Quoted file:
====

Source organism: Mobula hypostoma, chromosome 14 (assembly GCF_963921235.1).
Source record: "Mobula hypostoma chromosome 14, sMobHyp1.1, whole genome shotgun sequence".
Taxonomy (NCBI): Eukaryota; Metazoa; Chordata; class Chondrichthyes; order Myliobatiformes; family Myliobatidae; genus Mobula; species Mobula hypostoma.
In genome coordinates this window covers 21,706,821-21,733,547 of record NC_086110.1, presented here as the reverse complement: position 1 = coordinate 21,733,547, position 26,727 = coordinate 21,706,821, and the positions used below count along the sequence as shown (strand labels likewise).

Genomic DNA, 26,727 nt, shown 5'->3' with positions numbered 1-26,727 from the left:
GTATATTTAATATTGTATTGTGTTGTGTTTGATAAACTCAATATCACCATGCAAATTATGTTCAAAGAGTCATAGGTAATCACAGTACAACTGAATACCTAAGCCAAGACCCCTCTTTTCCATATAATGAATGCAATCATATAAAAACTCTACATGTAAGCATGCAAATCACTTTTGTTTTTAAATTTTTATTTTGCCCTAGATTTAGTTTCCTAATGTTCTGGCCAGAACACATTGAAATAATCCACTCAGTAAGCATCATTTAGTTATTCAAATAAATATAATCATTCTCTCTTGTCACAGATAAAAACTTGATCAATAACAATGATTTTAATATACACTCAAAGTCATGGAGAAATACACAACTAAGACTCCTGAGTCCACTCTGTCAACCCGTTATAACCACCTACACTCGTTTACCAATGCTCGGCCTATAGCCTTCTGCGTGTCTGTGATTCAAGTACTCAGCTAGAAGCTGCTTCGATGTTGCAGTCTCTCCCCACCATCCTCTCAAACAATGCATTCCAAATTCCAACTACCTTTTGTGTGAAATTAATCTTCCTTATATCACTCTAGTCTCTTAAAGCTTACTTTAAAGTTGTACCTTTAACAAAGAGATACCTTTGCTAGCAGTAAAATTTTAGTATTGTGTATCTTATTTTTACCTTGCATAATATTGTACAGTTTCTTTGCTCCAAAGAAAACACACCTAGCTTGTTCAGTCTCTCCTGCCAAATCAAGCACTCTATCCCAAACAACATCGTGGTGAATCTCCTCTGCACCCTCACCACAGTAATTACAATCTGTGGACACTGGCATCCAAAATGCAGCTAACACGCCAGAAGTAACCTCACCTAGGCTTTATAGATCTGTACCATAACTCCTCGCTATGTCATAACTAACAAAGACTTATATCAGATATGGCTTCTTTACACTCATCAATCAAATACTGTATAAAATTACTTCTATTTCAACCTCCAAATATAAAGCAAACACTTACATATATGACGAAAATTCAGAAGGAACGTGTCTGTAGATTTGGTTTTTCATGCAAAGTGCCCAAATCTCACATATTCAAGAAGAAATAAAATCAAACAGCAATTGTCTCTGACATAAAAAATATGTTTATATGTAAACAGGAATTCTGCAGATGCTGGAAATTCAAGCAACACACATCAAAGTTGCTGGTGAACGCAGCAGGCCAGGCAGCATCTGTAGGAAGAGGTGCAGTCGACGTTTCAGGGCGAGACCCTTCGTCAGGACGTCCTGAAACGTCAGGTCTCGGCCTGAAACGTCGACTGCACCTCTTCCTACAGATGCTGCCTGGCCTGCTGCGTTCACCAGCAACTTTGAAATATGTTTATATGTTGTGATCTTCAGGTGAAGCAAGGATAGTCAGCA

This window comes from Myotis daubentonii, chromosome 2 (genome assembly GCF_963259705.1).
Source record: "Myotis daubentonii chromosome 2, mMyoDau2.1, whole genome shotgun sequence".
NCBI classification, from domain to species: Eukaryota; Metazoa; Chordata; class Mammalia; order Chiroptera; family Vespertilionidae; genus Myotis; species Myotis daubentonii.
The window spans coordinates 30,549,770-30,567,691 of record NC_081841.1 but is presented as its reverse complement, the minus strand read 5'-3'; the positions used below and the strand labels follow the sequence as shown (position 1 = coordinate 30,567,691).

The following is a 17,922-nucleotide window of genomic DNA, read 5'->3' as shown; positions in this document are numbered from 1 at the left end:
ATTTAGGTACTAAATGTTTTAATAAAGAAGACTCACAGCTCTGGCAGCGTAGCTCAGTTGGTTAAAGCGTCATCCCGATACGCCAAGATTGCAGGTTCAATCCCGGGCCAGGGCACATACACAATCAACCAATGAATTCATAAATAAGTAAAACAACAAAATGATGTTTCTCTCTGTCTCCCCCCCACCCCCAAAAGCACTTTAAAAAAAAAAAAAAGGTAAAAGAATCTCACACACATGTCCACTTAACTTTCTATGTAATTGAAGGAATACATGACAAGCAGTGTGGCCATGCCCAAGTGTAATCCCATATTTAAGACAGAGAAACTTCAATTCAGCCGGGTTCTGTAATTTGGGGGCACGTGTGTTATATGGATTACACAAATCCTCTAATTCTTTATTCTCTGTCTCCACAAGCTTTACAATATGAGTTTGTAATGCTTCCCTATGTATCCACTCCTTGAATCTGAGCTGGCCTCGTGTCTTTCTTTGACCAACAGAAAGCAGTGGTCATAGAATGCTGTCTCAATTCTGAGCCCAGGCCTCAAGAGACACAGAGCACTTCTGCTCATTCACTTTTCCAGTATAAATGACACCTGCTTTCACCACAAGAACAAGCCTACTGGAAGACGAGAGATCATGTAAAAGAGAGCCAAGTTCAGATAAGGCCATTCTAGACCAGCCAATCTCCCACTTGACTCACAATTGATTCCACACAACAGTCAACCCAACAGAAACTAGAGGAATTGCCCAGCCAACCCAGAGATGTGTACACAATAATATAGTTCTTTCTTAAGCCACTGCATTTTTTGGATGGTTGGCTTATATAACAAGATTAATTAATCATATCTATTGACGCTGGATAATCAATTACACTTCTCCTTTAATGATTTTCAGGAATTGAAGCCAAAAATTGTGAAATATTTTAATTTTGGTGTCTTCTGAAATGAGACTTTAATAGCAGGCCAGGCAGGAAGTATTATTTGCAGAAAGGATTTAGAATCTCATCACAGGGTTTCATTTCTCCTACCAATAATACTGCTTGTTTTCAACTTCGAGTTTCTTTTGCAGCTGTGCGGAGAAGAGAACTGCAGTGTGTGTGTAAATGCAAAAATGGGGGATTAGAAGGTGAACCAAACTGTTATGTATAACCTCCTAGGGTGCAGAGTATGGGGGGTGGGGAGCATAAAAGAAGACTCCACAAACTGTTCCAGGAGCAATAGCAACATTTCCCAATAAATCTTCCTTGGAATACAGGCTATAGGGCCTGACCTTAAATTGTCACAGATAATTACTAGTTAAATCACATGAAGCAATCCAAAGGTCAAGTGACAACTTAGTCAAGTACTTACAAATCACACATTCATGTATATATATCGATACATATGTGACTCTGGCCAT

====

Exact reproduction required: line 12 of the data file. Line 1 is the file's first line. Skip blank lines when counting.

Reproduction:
ATTTAGGTACTAAATGTTTTAATAAAGAAGACTCACAGCTCTGGCAGCGTAGCTCAGTTGGTTAAAGCGTCATCCCGATACGCCAAGATTGCAGGTTCAATCCCGGGCCAGGGCACATACACAATCAACCAATGAATTCATAAATAAGTAAAACAACAAAATGATGTTTCTCTCTGTCTCCCCCCCACCCCCAAAAGCACTTTAAAAAAAAAAAAAAGGTAAAAGAATCTCACACACATGTCCACTTAACTTTCTATGTAATTGAAGGAATACATGACAAGCAGTGTGGCCATGCCCAAGTGTAATCCCATATTTAAGACAGAGAAACTTCAATTCAGCCGGGTTCTGTAATTTGGGGGCACGTGTGTTATATGGATTACACAAATCCTCTAATTCTTTATTCTCTGTCTCCACAAGCTTTACAATATGAGTTTGTAATGCTTCCCTATGTATCCACTCCTTGAATCTGAGCTGGCCTCGTGTCTTTCTTTGACCAACAGAAAGCAGTGGTCATAGAATGCTGTCTCAATTCTGAGCCCAGGCCTCAAGAGACACAGAGCACTTCTGCTCATTCACTTTTCCAGTATAAATGACACCTGCTTTCACCACAAGAACAAGCCTACTGGAAGACGAGAGATCATGTAAAAGAGAGCCAAGTTCAGATAAGGCCATTCTAGACCAGCCAATCTCCCACTTGACTCACAATTGATTCCACACAACAGTCAACCCAACAGAAACTAGAGGAATTGCCCAGCCAACCCAGAGATGTGTACACAATAATATAGTTCTTTCTTAAGCCACTGCATTTTTTGGATGGTTGGCTTATATAACAAGATTAATTAATCATATCTATTGACGCTGGATAATCAATTACACTTCTCCTTTAATGATTTTCAGGAATTGAAGCCAAAAATTGTGAAATATTTTAATTTTGGTGTCTTCTGAAATGAGACTTTAATAGCAGGCCAGGCAGGAAGTATTATTTGCAGAAAGGATTTAGAATCTCATCACAGGGTTTCATTTCTCCTACCAATAATACTGCTTGTTTTCAACTTCGAGTTTCTTTTGCAGCTGTGCGGAGAAGAGAACTGCAGTGTGTGTGTAAATGCAAAAATGGGGGATTAGAAGGTGAACCAAACTGTTATGTATAACCTCCTAGGGTGCAGAGTATGGGGGGTGGGGAGCATAAAAGAAGACTCCACAAACTGTTCCAGGAGCAATAGCAACATTTCCCAATAAATCTTCCTTGGAATACAGGCTATAGGGCCTGACCTTAAATTGTCACAGATAATTACTAGTTAAATCACATGAAGCAATCCAAAGGTCAAGTGACAACTTAGTCAAGTACTTACAAATCACACATTCATGTATATATATCGATACATATGTGACTCTGGCCAT